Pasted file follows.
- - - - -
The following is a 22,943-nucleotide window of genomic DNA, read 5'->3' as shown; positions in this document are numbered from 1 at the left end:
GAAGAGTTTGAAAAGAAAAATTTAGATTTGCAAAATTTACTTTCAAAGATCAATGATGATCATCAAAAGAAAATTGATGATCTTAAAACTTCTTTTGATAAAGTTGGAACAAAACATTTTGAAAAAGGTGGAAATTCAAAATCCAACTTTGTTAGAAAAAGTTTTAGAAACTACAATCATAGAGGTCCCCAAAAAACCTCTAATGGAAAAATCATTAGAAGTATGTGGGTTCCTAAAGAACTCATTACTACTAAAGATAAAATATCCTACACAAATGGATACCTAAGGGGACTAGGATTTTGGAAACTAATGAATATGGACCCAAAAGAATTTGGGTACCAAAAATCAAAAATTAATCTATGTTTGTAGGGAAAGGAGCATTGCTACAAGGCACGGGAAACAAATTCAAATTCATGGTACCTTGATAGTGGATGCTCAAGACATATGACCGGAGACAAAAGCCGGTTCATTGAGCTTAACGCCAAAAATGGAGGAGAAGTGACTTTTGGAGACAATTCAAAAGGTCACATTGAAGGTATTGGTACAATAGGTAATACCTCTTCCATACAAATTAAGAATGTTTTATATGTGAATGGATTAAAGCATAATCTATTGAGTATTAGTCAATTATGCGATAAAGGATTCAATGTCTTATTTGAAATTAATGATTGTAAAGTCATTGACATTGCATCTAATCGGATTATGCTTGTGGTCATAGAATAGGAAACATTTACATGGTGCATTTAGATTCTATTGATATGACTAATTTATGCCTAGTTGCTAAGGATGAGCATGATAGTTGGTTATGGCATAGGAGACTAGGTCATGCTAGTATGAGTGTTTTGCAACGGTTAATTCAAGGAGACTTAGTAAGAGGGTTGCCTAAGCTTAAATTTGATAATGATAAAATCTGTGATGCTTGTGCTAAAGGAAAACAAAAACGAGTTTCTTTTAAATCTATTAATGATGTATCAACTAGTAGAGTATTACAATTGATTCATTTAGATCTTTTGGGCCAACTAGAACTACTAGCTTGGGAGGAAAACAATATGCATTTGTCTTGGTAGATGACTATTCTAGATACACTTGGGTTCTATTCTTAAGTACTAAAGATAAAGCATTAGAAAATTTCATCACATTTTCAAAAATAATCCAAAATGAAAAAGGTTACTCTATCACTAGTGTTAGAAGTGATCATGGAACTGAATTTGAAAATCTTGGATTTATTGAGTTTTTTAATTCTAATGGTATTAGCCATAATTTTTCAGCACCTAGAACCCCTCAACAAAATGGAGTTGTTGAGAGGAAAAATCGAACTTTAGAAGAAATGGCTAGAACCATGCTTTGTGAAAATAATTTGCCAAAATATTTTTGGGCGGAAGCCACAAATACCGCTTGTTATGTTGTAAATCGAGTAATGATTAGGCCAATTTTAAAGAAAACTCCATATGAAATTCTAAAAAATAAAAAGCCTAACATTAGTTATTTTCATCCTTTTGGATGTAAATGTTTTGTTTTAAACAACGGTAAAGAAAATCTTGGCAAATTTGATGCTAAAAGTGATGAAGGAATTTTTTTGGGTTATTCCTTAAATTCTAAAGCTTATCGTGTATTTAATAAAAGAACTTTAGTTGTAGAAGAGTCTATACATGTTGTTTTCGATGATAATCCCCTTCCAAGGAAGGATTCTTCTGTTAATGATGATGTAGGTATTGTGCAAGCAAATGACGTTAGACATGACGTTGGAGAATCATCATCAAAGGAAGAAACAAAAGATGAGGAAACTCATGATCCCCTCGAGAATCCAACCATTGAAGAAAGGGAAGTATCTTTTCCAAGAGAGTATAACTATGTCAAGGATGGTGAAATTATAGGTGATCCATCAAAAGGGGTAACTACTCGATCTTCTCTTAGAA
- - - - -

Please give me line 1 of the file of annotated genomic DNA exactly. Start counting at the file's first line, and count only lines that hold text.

The following is a 22,943-nucleotide window of genomic DNA, read 5'->3' as shown; positions in this document are numbered from 1 at the left end: